Writer. Creator. Large mammal.
Reading these blogs is becoming an addiction!
I'll second that!
it's like we're at a rock concert and the band is late.
Which, if we're at a rock concert, would be expected... :)
I heard that he was over at Marvel making people cry.
Argh, the suspense is killing me! I kept refreshing the blog yesterday in hopes of a Labor Day entry, and now today.
I'm addicted, too. I am reading the early posts that I missed when first published.Bev
Jim Shooter has made a very powerful trap for himself. His blog is so compelling that he's now a slave to producing something on a daily basis, that he's not being paid for. It must suck to be so popular... =P
LOLI popped back here every half hour to check last night (I was on for about 3 hours). Last site I visited before logging off hoping the latest post had gone up.Will check back about 10pm tonight
So it's not just me. Whew
Mean people suck.
just don't say 'get a life'
I won't say that, as I put one on order about 24 years ago, and it never arrived in the mail.
I'm thinking there ought to be an inventory post on hand to slap in at the last minute...
I NEED MY FIIIIIX!
I'm with Mark Luebker, Emergency post stockpile needs to be made in advance in case of Apocalypse!
Mr. Shooter, JayJay, or anyone else here who wants to chime in-- kind of an odd question, but...You mentioned in a post about your early days at Marvel that you began work as Editor-in-Chief in January 1978, but do you know when the issues that marked the beginning of your EIC tenure might have come out? I know that Marvel worked/works several months ahead (I think I read four months, somewhere?), so would it be safe to assume the issues with you as EIC might have come out in April or so? I'm just kind of curious, for the sake of a project, and a lot of my Marvel back issues from that period are buried in long boxes somewhere, making it harder to check. (: Thanks!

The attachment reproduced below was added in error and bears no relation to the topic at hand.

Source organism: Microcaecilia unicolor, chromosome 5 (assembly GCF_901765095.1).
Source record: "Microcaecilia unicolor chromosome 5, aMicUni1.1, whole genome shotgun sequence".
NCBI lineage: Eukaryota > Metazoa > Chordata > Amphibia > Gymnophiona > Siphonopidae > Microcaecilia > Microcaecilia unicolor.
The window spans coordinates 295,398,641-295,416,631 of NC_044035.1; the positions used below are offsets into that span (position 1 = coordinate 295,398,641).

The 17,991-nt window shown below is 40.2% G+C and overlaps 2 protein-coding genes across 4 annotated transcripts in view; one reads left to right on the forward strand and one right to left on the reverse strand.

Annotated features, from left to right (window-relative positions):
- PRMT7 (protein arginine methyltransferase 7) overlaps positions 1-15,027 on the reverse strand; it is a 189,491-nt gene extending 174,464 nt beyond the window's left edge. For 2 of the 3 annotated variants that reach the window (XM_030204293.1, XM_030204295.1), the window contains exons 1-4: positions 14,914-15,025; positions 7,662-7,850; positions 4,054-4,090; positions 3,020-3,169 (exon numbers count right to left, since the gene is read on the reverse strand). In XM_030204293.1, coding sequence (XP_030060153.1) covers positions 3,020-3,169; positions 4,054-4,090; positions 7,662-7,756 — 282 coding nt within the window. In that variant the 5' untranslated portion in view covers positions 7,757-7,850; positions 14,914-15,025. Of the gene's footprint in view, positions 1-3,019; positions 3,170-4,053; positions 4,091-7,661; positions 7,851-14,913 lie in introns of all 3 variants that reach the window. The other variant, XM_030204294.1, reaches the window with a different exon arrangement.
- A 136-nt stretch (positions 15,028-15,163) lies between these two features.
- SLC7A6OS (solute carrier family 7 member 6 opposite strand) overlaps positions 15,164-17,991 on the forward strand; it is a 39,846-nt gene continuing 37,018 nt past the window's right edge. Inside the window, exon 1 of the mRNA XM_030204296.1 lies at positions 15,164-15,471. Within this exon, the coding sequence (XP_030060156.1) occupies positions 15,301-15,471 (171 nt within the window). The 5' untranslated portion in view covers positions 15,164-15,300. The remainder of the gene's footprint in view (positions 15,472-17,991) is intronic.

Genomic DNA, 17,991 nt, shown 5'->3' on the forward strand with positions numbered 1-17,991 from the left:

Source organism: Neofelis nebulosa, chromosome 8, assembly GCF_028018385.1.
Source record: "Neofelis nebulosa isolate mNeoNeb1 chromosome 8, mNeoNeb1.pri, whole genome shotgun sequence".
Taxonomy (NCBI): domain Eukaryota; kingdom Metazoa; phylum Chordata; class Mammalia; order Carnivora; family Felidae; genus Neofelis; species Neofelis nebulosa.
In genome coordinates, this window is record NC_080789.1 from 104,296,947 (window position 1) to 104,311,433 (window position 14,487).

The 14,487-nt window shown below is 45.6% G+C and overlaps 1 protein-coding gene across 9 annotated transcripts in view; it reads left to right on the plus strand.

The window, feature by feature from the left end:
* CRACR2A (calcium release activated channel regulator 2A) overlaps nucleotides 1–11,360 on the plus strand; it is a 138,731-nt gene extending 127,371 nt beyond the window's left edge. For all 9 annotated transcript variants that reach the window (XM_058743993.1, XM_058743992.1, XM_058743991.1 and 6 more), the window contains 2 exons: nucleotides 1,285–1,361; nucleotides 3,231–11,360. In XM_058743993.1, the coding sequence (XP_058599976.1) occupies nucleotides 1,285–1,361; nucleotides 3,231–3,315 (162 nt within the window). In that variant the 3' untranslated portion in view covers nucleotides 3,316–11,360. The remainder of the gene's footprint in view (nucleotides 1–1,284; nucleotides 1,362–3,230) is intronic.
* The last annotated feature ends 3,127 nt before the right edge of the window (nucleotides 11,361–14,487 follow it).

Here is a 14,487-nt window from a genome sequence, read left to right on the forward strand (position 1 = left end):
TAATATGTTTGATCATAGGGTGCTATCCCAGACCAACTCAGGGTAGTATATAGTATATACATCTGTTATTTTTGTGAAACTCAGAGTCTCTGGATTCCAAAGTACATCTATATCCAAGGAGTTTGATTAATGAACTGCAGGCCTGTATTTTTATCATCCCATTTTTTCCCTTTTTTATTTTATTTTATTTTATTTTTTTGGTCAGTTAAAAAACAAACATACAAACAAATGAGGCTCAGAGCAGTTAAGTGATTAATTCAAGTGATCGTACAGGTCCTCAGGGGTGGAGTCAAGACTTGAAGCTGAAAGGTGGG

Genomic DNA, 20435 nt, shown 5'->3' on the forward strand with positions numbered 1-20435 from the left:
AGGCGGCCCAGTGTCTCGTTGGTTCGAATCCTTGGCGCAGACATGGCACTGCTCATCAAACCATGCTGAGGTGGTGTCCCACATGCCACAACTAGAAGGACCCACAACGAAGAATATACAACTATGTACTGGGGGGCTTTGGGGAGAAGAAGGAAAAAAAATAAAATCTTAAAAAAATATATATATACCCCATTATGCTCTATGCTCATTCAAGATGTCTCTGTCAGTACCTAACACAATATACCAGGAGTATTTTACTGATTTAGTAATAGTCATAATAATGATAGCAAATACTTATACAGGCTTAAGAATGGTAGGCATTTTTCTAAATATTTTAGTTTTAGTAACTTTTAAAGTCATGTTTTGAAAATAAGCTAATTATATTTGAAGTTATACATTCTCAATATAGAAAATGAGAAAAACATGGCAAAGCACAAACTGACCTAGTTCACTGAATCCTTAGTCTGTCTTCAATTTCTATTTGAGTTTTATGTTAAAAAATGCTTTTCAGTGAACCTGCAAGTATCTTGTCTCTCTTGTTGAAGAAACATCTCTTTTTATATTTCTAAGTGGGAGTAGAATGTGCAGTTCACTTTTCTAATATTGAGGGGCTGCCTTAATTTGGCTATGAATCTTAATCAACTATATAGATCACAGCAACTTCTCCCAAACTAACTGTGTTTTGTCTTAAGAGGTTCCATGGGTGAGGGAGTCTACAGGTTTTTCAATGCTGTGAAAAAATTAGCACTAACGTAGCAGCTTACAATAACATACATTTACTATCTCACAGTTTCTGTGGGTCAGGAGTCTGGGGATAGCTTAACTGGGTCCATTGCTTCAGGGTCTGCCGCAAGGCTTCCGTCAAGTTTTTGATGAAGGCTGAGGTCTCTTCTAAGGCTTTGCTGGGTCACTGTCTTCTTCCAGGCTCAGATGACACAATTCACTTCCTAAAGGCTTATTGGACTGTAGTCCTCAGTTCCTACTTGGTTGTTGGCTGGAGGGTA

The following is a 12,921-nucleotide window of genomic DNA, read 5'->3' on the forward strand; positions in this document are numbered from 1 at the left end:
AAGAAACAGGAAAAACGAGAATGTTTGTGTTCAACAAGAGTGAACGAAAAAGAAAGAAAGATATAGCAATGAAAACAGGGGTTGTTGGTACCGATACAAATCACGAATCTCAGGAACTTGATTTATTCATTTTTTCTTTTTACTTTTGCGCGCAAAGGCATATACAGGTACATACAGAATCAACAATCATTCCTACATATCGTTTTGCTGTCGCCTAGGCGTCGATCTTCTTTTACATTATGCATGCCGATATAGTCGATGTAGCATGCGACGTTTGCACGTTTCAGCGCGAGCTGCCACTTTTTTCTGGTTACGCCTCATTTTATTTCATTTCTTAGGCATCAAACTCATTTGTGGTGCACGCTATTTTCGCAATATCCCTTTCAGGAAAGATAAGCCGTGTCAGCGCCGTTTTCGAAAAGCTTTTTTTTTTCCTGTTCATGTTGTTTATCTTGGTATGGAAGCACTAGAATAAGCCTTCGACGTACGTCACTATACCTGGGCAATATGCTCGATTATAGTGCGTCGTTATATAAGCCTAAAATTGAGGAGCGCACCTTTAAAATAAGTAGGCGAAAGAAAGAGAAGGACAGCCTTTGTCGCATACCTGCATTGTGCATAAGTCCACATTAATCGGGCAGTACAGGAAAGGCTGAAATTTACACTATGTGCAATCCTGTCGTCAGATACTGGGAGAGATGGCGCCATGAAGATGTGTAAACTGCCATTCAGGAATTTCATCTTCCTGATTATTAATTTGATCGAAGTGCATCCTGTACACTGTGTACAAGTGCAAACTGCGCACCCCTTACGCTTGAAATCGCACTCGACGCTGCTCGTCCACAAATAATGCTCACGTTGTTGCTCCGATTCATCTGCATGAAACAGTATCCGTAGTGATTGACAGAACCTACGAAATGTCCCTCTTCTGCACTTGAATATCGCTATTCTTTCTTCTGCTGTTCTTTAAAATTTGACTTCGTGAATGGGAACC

Brian, I just checked marvel.wikia.com for your answer. I guesstimated Amazing Spider-Man #178, maybe because the year 1978 made me think of it, and I was pretty close. I backed up a couple issues and see that Archie Goodwin was EIC on #175 and Jim Shooter was EIC on #176. The cover date on #176 is January, 1978. I seem to remember back in the '80s, cover dates were 2 months off from when the issue actually hit stands. I think they were 2 months ahead, so a January issue would actually hit stands in November. I could be wrong about that though and it could have been different back in '78.If Jim's in the same situation we are in Pennsylvania right now, he might be busy trying to protect all his valuable documents from being flooded out of the basement.
Thanks, Jedi! That's really helpful, and very kind of you to look up. Hope you (and everyone!) are doing well!
Marvel.wikia.com is incorrect. Shooter was not EIC when Spider-Man #176 was produced. Back then comics hit the stands three months before the cover date, so that issue would have gone on sale in October of 1977, three months before Shooter took over.Based on a random check of comics.org, the earliest issue I can find with Shooter credited as EIC is Avengers #171, dated May 1978 (meaning it would have gone on sale in February). However, with Master of Kung Fu he is not credited as EIC until the June 1978 issue, and with Iron Man and Defenders he is not credited until the July issues. I would guess by July he is finally credited across the entire line, but I don't have the time/desire to check every issue to be sure.